Despite having the largest North American market share and greatest profitability of any sports-betting provider, FanDuel isn’t publicly traded. Nor does that appear likely to change, according to a new Jefferies Equity Research note. Instead, British-based analyst James Wheatcroft reports that an initial public offering (IPO) of parent Flutter Entertainment on a U.S. stock exchange is being “considered.” Flutter shares are currently traded on the London Stock Exchange.
Noting that the preponderance of Dublin, Ireland-based Flutter’s profitability was shifting to American shores and that the United States market could be three times larger than the rest of the world by 2030, “The discussion around a U.S. listing makes sense,” Wheatcroft wrote. He added, “A full U.S. listing may result in significant shareholder churn, as some will not hold U.S.-listed shares.” He also cautioned that obtaining 75 percent shareholder approval for an IPO would present “a high hurdle.”
Given Flutter’s international position, Wheatcroft expects it to trade for a premium on stock exchanges. Recent arbitration valued Flutter at $22 billion, including a $2 billion carrying-value adjustment. According to Wheatcroft, the implication is that Flutter’s non-U.S. assets are priced at only six times cash flow compared to a historical average of 15 times. He applied a 10-times-cash-flow valuation and arrived at a prospective stock price of £165 per share or $201.
While Wheatcroft expects the Flutter board to “consult extensively with shareholders” before formally proposing an IPO, he says it has “reached the preliminary view that an additional secondary U.S. list of … ordinary shares will yield a number of long-term strategic and capital-market benefits.” He enumerated these as a higher profile for Flutter stateside, superior recruitment and retention of American-based talent, improved access to capital markets and new investors, and better overall liquidity for the parent company’s shares, as well as the option of pursuing a U.S. bourse listing.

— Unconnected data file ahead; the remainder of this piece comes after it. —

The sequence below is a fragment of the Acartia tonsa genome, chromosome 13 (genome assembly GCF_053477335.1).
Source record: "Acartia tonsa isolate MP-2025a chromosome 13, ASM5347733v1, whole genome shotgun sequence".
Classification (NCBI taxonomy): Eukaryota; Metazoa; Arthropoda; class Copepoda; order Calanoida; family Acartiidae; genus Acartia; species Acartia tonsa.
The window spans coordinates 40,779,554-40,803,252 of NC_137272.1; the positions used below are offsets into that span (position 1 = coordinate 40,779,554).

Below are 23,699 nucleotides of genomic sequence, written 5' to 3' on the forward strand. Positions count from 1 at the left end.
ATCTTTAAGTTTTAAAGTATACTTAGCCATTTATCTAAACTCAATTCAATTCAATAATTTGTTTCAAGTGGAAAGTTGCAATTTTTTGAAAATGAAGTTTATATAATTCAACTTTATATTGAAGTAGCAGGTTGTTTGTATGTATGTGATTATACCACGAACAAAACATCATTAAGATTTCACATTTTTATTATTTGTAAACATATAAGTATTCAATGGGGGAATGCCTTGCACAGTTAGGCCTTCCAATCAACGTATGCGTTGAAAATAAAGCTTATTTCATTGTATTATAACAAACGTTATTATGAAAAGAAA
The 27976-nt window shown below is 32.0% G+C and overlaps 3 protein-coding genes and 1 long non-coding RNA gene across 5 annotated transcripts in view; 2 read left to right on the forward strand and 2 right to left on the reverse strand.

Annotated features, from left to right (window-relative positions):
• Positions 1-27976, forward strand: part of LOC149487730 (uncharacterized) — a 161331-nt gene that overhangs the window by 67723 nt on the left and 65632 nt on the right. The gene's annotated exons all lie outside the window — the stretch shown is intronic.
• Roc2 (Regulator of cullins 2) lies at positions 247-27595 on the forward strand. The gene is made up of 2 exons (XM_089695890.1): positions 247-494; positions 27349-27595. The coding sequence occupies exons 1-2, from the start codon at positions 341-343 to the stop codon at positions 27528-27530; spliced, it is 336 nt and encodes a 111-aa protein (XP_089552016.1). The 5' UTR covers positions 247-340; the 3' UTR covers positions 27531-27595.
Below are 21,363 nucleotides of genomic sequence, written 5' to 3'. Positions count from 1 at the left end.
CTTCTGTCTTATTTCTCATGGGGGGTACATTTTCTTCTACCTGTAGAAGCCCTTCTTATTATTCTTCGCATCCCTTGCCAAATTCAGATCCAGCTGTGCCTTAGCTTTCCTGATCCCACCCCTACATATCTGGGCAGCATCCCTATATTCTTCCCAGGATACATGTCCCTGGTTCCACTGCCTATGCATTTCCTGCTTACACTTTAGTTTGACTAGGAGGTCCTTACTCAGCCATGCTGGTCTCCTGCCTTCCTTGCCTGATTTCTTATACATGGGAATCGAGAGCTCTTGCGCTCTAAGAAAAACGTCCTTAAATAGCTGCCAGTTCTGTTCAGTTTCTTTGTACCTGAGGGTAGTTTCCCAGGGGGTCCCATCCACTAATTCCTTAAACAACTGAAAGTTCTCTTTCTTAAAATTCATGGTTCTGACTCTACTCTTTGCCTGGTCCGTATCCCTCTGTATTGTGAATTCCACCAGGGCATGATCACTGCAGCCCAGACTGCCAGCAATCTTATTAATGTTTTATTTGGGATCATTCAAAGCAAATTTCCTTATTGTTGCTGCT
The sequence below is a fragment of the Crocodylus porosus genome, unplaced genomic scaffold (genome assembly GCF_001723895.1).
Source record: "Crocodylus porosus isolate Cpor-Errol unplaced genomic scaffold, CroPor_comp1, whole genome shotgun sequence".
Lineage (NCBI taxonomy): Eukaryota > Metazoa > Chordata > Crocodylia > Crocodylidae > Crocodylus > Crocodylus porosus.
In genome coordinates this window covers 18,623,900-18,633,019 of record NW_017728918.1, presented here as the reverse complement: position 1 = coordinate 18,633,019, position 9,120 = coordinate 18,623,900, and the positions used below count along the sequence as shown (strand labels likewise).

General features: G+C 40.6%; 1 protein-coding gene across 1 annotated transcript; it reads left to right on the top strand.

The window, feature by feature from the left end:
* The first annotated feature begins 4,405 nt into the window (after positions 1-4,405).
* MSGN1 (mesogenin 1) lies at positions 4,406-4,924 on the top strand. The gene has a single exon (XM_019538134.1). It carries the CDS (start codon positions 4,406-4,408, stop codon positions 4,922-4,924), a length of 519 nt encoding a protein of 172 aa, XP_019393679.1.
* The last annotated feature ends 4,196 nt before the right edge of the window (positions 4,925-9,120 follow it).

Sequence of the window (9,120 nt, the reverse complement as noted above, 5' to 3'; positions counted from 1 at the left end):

If the board’s soundings find support for an IPO, Wheatcroft expects it to be raised at the April 27 shareholder meeting. If the resolution passes, he believes that a six-month regulatory procedure would follow, meaning no listing of Flutter shares on exchanges until late in the year.
“Consultations with shareholders are expected to start immediately,” he added. “In the event that there is broad shareholder support, an additional U.S. listing would take precedence over any plans to list a small shareholding in FanDuel.”